A 14-year-old speech given by GOP presidential hopeful Carly Fiorina is now under sharp focus by her fellow conservatives and an outraged chorus on social media, claiming — in accusatory fashion that the former Hewlett-Packard CEO was "praising Muslims" in her September 2001 remarks.
On September 26, 2001, Fiorina addressed her employees, expressing her concern over the safety of their HP colleagues, "who are of Middle Eastern descent or who practice the Muslim religion here in the US and abroad."
In the two weeks before her speech, approximately 11 hate crimes had been perpetrated against Muslim, South Asian, and Arab Americans, according to the Southern Poverty Law Center. One day after Fiorina's speech, someone left a note reading "We're going to kill all (expletive) Arabs" on a Yemeni-American man's car windshield in Reedley, California. Two days later, he was shot to death.
In her speech, Fiorina lauded the contributions of ancient Islamic civilization to modern American society, saying that the "gifts [of Muslim civilizations] are very much a part of our heritage."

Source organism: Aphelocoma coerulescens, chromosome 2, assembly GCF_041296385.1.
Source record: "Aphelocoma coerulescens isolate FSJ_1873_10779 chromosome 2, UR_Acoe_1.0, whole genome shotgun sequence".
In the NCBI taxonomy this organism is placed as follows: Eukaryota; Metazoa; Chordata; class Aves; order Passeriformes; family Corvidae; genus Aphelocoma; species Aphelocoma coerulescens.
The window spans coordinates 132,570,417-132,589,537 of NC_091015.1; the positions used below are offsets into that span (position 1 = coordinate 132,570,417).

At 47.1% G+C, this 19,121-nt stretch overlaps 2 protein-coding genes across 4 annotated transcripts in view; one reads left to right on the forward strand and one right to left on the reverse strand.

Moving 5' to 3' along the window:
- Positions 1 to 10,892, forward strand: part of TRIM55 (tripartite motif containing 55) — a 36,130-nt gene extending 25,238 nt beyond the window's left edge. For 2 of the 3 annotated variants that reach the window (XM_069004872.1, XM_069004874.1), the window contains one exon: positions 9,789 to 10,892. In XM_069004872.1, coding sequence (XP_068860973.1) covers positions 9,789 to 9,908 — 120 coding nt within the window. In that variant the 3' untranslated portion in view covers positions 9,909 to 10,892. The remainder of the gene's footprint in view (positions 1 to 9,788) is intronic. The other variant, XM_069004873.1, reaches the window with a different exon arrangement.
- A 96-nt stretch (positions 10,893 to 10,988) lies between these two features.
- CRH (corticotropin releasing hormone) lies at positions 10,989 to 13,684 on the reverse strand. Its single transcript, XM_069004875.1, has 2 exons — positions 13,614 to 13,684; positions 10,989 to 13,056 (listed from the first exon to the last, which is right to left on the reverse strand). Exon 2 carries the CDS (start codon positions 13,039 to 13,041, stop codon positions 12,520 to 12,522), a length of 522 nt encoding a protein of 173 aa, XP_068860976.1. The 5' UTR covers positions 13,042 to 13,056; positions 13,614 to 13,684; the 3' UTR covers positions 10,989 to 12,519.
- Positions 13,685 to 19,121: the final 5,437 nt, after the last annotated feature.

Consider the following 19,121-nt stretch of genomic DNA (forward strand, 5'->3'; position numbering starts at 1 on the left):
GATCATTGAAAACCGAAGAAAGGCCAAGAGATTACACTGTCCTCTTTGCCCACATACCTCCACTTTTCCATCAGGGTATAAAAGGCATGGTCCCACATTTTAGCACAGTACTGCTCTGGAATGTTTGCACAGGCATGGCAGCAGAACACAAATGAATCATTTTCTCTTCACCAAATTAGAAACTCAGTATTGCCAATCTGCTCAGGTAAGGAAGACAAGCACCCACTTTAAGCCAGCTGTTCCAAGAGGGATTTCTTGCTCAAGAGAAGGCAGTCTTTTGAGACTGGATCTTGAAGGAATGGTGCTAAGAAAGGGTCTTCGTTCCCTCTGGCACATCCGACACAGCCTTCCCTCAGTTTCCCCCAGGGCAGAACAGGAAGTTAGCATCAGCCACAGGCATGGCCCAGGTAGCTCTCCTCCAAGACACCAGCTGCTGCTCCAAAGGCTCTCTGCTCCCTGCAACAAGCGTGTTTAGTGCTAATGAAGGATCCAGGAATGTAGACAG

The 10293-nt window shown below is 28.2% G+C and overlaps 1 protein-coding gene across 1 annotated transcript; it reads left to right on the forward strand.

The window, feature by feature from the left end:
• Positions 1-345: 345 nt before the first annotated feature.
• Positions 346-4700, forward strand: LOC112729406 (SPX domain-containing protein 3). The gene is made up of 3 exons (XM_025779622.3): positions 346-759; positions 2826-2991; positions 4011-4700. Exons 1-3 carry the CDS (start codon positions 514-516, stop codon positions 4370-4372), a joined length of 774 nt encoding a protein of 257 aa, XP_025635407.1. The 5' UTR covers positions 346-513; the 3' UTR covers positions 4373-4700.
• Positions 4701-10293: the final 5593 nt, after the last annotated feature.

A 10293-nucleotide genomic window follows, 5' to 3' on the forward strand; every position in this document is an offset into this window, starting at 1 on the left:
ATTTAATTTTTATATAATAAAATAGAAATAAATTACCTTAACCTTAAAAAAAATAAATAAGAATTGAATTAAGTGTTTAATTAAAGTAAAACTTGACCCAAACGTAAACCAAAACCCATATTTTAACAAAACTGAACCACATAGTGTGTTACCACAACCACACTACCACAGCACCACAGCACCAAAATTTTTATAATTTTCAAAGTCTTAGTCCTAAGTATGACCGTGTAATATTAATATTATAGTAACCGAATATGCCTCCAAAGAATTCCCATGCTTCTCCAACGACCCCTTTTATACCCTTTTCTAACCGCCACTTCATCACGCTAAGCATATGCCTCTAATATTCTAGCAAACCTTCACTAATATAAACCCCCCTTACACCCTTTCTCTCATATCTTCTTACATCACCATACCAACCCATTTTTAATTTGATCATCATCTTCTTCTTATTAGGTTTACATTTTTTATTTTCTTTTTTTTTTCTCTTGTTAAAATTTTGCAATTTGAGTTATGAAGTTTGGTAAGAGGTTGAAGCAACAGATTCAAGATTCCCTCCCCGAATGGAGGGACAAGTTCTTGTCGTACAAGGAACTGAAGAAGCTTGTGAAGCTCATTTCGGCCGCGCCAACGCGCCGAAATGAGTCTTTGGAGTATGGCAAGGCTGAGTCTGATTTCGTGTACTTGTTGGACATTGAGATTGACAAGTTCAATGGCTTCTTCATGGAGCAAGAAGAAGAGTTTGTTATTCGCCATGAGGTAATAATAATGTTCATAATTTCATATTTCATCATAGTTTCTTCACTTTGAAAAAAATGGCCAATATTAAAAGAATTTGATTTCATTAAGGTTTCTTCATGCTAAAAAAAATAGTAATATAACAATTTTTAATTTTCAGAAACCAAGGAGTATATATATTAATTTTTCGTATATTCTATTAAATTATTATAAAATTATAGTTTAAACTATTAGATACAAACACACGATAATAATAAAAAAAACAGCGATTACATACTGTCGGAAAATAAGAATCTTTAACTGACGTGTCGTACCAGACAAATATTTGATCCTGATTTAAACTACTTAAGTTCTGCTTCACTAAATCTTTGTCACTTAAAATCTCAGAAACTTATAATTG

On Sunday evening, former Rep. Michelle Bachman (R-Minn.) tweeted to her 244,000 Twitter followers a link to an excoriating critique of Fiorina's speech, prompting a flood of comments, retweets, and shares.
"Perhaps she should move to Saudi Arabia where women are prohibited from driving; or Iran, where women are prohibited from working," she wrote. Blankley ends her piece by writing that the speech "reveals that Carly has been flying on a mystical magical carpet to nowhere for years." The American Thinker accused Fiorina of "romanticizing the old Islamic caliphate."
Fiorina performed well in the "kiddie table" debate, featuring seven Republican candidates whose middling poll numbers prevented them from participating in the primetime debate.
An NBC News Poll this month found that 22% of Republican-leaning voters who followed the debates said Fiorina performed the best among all the candidates. The next highest performer, according to the poll, was Donald Trump, with 18% of viewers saying that he did the "best job in the debate."
This story originally appeared on NBCNews.com